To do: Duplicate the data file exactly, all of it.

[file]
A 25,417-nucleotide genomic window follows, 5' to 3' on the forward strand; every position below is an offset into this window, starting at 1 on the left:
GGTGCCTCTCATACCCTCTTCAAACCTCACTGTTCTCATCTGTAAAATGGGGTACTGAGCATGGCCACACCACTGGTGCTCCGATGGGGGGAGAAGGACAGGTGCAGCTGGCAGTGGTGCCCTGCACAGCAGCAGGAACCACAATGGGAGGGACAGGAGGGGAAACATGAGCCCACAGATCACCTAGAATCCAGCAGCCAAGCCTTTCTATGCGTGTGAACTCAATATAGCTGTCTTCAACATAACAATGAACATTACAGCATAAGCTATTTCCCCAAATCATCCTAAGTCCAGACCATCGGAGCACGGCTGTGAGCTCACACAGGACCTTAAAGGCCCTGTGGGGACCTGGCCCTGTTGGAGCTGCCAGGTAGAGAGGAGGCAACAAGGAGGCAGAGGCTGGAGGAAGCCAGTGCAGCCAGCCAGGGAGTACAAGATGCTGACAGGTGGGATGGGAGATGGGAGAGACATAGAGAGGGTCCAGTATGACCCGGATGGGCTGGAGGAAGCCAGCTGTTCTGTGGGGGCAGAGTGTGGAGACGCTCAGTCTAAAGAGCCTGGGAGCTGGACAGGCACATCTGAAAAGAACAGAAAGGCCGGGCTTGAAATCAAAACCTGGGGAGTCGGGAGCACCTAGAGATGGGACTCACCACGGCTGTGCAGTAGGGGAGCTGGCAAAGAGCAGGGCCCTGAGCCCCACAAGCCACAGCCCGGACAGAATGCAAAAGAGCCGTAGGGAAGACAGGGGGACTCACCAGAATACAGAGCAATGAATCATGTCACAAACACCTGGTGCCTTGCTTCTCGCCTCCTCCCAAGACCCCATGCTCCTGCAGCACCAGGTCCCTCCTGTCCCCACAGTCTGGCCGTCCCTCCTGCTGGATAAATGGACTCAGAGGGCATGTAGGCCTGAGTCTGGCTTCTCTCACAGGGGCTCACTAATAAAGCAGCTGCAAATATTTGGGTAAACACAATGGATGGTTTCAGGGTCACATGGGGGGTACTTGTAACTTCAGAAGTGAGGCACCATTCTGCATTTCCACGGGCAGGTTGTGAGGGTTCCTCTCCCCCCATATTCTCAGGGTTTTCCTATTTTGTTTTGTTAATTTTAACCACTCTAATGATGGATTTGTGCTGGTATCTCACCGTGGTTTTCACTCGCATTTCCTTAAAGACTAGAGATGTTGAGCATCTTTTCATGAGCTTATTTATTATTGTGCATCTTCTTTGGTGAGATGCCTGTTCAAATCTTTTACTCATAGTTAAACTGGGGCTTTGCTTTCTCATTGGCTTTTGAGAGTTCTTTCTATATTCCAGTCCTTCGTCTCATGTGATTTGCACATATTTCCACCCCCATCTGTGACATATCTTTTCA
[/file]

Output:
A 25,417-nucleotide genomic window follows, 5' to 3' on the forward strand; every position below is an offset into this window, starting at 1 on the left:
GGTGCCTCTCATACCCTCTTCAAACCTCACTGTTCTCATCTGTAAAATGGGGTACTGAGCATGGCCACACCACTGGTGCTCCGATGGGGGGAGAAGGACAGGTGCAGCTGGCAGTGGTGCCCTGCACAGCAGCAGGAACCACAATGGGAGGGACAGGAGGGGAAACATGAGCCCACAGATCACCTAGAATCCAGCAGCCAAGCCTTTCTATGCGTGTGAACTCAATATAGCTGTCTTCAACATAACAATGAACATTACAGCATAAGCTATTTCCCCAAATCATCCTAAGTCCAGACCATCGGAGCACGGCTGTGAGCTCACACAGGACCTTAAAGGCCCTGTGGGGACCTGGCCCTGTTGGAGCTGCCAGGTAGAGAGGAGGCAACAAGGAGGCAGAGGCTGGAGGAAGCCAGTGCAGCCAGCCAGGGAGTACAAGATGCTGACAGGTGGGATGGGAGATGGGAGAGACATAGAGAGGGTCCAGTATGACCCGGATGGGCTGGAGGAAGCCAGCTGTTCTGTGGGGGCAGAGTGTGGAGACGCTCAGTCTAAAGAGCCTGGGAGCTGGACAGGCACATCTGAAAAGAACAGAAAGGCCGGGCTTGAAATCAAAACCTGGGGAGTCGGGAGCACCTAGAGATGGGACTCACCACGGCTGTGCAGTAGGGGAGCTGGCAAAGAGCAGGGCCCTGAGCCCCACAAGCCACAGCCCGGACAGAATGCAAAAGAGCCGTAGGGAAGACAGGGGGACTCACCAGAATACAGAGCAATGAATCATGTCACAAACACCTGGTGCCTTGCTTCTCGCCTCCTCCCAAGACCCCATGCTCCTGCAGCACCAGGTCCCTCCTGTCCCCACAGTCTGGCCGTCCCTCCTGCTGGATAAATGGACTCAGAGGGCATGTAGGCCTGAGTCTGGCTTCTCTCACAGGGGCTCACTAATAAAGCAGCTGCAAATATTTGGGTAAACACAATGGATGGTTTCAGGGTCACATGGGGGGTACTTGTAACTTCAGAAGTGAGGCACCATTCTGCATTTCCACGGGCAGGTTGTGAGGGTTCCTCTCCCCCCATATTCTCAGGGTTTTCCTATTTTGTTTTGTTAATTTTAACCACTCTAATGATGGATTTGTGCTGGTATCTCACCGTGGTTTTCACTCGCATTTCCTTAAAGACTAGAGATGTTGAGCATCTTTTCATGAGCTTATTTATTATTGTGCATCTTCTTTGGTGAGATGCCTGTTCAAATCTTTTACTCATAGTTAAACTGGGGCTTTGCTTTCTCATTGGCTTTTGAGAGTTCTTTCTATATTCCAGTCCTTCGTCTCATGTGATTTGCACATATTTCCACCCCCATCTGTGACATATCTTTTCA